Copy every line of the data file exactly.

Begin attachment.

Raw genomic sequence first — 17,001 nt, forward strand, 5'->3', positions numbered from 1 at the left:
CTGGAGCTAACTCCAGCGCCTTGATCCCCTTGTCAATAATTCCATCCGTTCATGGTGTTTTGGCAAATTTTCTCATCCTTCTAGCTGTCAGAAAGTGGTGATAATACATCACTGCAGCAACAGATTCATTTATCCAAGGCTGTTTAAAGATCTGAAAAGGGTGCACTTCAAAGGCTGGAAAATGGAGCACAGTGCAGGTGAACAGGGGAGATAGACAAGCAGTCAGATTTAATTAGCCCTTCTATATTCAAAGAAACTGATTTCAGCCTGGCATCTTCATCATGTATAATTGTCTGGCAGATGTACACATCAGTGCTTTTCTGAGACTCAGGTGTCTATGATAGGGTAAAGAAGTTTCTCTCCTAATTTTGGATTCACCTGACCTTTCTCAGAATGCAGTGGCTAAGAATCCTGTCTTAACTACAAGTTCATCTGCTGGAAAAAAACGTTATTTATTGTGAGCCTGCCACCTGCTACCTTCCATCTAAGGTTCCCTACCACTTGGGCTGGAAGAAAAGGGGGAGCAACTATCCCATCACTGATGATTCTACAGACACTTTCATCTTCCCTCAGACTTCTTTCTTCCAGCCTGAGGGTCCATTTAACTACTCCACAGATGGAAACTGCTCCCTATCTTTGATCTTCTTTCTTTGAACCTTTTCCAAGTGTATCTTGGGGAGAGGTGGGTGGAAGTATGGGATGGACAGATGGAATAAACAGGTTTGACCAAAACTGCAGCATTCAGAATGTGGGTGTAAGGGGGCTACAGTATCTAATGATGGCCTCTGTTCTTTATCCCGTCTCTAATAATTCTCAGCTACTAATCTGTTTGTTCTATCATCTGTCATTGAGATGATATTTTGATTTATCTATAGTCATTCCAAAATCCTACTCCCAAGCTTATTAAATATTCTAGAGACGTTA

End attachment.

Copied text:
Raw genomic sequence first — 17,001 nt, forward strand, 5'->3', positions numbered from 1 at the left:
CTGGAGCTAACTCCAGCGCCTTGATCCCCTTGTCAATAATTCCATCCGTTCATGGTGTTTTGGCAAATTTTCTCATCCTTCTAGCTGTCAGAAAGTGGTGATAATACATCACTGCAGCAACAGATTCATTTATCCAAGGCTGTTTAAAGATCTGAAAAGGGTGCACTTCAAAGGCTGGAAAATGGAGCACAGTGCAGGTGAACAGGGGAGATAGACAAGCAGTCAGATTTAATTAGCCCTTCTATATTCAAAGAAACTGATTTCAGCCTGGCATCTTCATCATGTATAATTGTCTGGCAGATGTACACATCAGTGCTTTTCTGAGACTCAGGTGTCTATGATAGGGTAAAGAAGTTTCTCTCCTAATTTTGGATTCACCTGACCTTTCTCAGAATGCAGTGGCTAAGAATCCTGTCTTAACTACAAGTTCATCTGCTGGAAAAAAACGTTATTTATTGTGAGCCTGCCACCTGCTACCTTCCATCTAAGGTTCCCTACCACTTGGGCTGGAAGAAAAGGGGGAGCAACTATCCCATCACTGATGATTCTACAGACACTTTCATCTTCCCTCAGACTTCTTTCTTCCAGCCTGAGGGTCCATTTAACTACTCCACAGATGGAAACTGCTCCCTATCTTTGATCTTCTTTCTTTGAACCTTTTCCAAGTGTATCTTGGGGAGAGGTGGGTGGAAGTATGGGATGGACAGATGGAATAAACAGGTTTGACCAAAACTGCAGCATTCAGAATGTGGGTGTAAGGGGGCTACAGTATCTAATGATGGCCTCTGTTCTTTATCCCGTCTCTAATAATTCTCAGCTACTAATCTGTTTGTTCTATCATCTGTCATTGAGATGATATTTTGATTTATCTATAGTCATTCCAAAATCCTACTCCCAAGCTTATTAAATATTCTAGAGACGTTA